Sir Michael Wilshaw, Britain’s chief inspector of schools, has expressed “continuing concern” about the safety of children being educated in unregistered schools.
Late last year, inspectors identified 18 schools operating outside the law which they said were of concern.
Wilshaw highlighted three inspections of schools in the Midlands city of Birmingham that had proved extremely concerning. Although he did not identify the schools, he described hazardous conditions including “a narrow Islamic-focused curriculum… inappropriate books and other texts including misogynistic, homophobic and anti-Semitic material.”
Ensuring that all schools “promote British values” was being seriously undermined by such establishments, he added.
Similar concerns were raised about Talmud Torah Tashbar, which inspectors said had a curriculum which encouraged “cultural and ethnic insularity because it is so narrow and almost exclusively rooted in the study of the Torah.”
The school was found to “severely restrict the spiritual, moral, social and cultural development” of its 200 pupils, which prevented them from “developing a wider, deeper understanding of different faiths, communities, cultures and lifestyles, including those of England.”
The case of Tashbar was far from the first time the issue of extremism in strictly Orthodox Jewish schools in the U.K. has hit the headlines.
Last year, there was an uproar after it emerged that two institutions run by the Belz Hasidic sect, also in Stamford Hill, banned mothers of students from driving their children to school.
The ban was revoked after the government pointed out that it was illegal.
Confusingly, the schools were otherwise doing quite well when it came to integration. School inspectors had found that conditions there helped pupils “to blossom into caring, considerate young citizens who behave extremely well and display exemplary British values.”
There seems to be something of a disconnect between teaching such values and providing a decent secular education. Rather than any danger of extremism, the primary risk to graduates of some sections of the ultra-Orthodox school system is an inability to cope with the wider society, according to the Gesher spokesman.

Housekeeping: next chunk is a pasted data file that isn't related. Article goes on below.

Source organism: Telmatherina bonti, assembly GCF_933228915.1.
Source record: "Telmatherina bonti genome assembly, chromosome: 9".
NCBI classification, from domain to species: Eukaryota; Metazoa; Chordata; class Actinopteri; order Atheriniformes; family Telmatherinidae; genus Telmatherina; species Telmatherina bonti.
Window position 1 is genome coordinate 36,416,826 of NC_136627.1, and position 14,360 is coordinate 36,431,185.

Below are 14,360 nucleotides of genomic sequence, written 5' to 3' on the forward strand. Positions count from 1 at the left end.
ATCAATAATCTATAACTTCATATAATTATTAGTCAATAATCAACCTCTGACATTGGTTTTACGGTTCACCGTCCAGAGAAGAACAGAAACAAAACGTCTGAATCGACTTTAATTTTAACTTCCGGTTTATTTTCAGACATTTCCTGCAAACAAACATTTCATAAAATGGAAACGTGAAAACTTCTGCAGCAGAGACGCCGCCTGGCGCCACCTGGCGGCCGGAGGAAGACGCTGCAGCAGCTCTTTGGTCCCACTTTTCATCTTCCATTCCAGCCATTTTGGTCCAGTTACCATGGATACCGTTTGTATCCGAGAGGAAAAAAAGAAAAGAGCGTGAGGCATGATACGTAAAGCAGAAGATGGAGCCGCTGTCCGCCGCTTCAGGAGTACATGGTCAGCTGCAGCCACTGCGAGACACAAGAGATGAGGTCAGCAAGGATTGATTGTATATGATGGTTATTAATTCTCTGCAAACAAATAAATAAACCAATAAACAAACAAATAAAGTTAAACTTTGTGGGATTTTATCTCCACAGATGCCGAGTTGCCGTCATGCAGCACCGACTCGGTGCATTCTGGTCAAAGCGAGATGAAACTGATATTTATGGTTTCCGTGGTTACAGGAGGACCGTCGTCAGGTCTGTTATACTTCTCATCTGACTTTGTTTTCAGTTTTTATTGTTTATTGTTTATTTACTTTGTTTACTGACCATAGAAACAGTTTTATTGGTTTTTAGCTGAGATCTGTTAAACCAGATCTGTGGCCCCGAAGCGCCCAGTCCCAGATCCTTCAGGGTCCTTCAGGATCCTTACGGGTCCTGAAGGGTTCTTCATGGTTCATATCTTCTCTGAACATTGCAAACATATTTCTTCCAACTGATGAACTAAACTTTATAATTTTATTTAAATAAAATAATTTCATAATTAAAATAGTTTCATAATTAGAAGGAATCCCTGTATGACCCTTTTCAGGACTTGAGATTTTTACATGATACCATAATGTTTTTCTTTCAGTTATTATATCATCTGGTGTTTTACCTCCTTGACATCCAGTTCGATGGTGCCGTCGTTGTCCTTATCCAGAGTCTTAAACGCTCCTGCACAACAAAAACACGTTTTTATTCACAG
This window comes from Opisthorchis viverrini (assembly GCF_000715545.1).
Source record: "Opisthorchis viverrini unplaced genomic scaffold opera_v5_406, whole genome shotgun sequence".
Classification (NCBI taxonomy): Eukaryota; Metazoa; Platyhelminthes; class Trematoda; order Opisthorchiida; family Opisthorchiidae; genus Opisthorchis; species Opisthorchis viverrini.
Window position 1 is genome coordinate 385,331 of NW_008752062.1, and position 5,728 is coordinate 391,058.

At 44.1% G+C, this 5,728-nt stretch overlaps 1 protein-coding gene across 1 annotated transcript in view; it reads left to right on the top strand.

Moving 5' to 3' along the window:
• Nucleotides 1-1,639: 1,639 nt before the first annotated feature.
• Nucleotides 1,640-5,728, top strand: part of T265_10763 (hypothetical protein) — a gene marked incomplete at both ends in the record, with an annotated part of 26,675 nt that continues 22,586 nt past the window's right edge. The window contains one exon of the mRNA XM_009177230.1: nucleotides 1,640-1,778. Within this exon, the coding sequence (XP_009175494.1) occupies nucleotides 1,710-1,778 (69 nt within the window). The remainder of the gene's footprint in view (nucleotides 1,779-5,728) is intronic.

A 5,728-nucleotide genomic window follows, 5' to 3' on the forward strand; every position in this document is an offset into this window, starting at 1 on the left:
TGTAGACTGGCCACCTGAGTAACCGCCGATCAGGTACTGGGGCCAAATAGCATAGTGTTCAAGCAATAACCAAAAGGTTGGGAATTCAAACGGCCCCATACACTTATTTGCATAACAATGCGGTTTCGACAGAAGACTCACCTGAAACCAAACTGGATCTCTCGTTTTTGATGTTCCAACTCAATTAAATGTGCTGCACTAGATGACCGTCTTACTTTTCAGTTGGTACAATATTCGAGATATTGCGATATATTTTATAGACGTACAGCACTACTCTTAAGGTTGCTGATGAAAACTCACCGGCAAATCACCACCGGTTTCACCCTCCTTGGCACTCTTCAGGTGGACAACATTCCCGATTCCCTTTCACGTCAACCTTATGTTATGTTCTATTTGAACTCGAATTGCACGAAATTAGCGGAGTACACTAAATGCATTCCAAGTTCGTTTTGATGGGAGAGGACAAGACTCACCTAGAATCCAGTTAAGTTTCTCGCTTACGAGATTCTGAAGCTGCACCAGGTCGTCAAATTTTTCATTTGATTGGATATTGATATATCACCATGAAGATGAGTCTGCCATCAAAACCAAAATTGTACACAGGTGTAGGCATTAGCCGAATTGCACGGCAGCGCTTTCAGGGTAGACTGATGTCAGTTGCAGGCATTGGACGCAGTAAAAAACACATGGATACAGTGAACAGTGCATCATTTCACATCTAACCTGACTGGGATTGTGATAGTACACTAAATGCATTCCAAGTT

“One of the biggest problems for those who have left the Haredi world is that they can’t get jobs because they haven’t got an education,” he said. “Never mind tertiary education, a lot of young men don’t even have one GCSE and their primary education is woefully inadequate.
Lots of boys are brought up speaking Yiddish, they can read Yiddish and biblical Hebrew but their spoken English is very poor and their written English even worse. For many boys, any secular education that they did get will have finished at 12 or 13 when they enter Yeshivah.”
The Anglo-Jewish mainstream has tended to distance itself from the recent controversies surrounding Haredi schools. Observers say there is a sense of embarrassment over appearing too close to the ultra-Orthodox, with their outlandish dress and apparent disinterest in integration.
However, one source within the Haredi community warned that Jews in general stood to lose from what he called “a lurch to populism.”
“One has to be very careful, there are various extremist politicians making statements and some Jews feel afraid of a Muslim takeover of Europe and feel these people are on their side and so they are protected from the storm,” he said.
But that is an illusion, he continued.
“Sadly, even though people in the Jewish community are cheering on those pursuing Muslim schools and institutions, there are those who will utilize this new spirit to go after things that are very dear to the Jewish community like kosher slaughtering of animals and circumcision.”